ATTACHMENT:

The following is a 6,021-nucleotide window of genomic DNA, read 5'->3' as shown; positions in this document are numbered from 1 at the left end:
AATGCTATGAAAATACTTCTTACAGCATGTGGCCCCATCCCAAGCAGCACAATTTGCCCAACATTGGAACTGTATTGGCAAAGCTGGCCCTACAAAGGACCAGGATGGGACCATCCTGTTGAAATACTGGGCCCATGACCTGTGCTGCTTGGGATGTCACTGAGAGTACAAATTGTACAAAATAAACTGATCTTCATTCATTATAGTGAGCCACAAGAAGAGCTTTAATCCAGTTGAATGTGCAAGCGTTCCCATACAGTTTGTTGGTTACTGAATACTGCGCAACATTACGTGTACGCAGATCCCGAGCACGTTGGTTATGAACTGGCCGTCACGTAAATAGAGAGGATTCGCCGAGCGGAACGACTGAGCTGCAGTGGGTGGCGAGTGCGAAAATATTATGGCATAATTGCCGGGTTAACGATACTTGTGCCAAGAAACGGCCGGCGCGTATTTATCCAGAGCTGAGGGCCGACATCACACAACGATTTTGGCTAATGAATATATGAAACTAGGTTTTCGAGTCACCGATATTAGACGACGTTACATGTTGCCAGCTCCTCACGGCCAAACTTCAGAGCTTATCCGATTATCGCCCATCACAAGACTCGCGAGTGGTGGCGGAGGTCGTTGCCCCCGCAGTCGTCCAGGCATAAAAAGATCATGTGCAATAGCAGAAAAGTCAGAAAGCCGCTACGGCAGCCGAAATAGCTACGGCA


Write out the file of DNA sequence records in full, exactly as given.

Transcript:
The following is a 6,021-nucleotide window of genomic DNA, read 5'->3' as shown; positions in this document are numbered from 1 at the left end:
AATGCTATGAAAATACTTCTTACAGCATGTGGCCCCATCCCAAGCAGCACAATTTGCCCAACATTGGAACTGTATTGGCAAAGCTGGCCCTACAAAGGACCAGGATGGGACCATCCTGTTGAAATACTGGGCCCATGACCTGTGCTGCTTGGGATGTCACTGAGAGTACAAATTGTACAAAATAAACTGATCTTCATTCATTATAGTGAGCCACAAGAAGAGCTTTAATCCAGTTGAATGTGCAAGCGTTCCCATACAGTTTGTTGGTTACTGAATACTGCGCAACATTACGTGTACGCAGATCCCGAGCACGTTGGTTATGAACTGGCCGTCACGTAAATAGAGAGGATTCGCCGAGCGGAACGACTGAGCTGCAGTGGGTGGCGAGTGCGAAAATATTATGGCATAATTGCCGGGTTAACGATACTTGTGCCAAGAAACGGCCGGCGCGTATTTATCCAGAGCTGAGGGCCGACATCACACAACGATTTTGGCTAATGAATATATGAAACTAGGTTTTCGAGTCACCGATATTAGACGACGTTACATGTTGCCAGCTCCTCACGGCCAAACTTCAGAGCTTATCCGATTATCGCCCATCACAAGACTCGCGAGTGGTGGCGGAGGTCGTTGCCCCCGCAGTCGTCCAGGCATAAAAAGATCATGTGCAATAGCAGAAAAGTCAGAAAGCCGCTACGGCAGCCGAAATAGCTACGGCA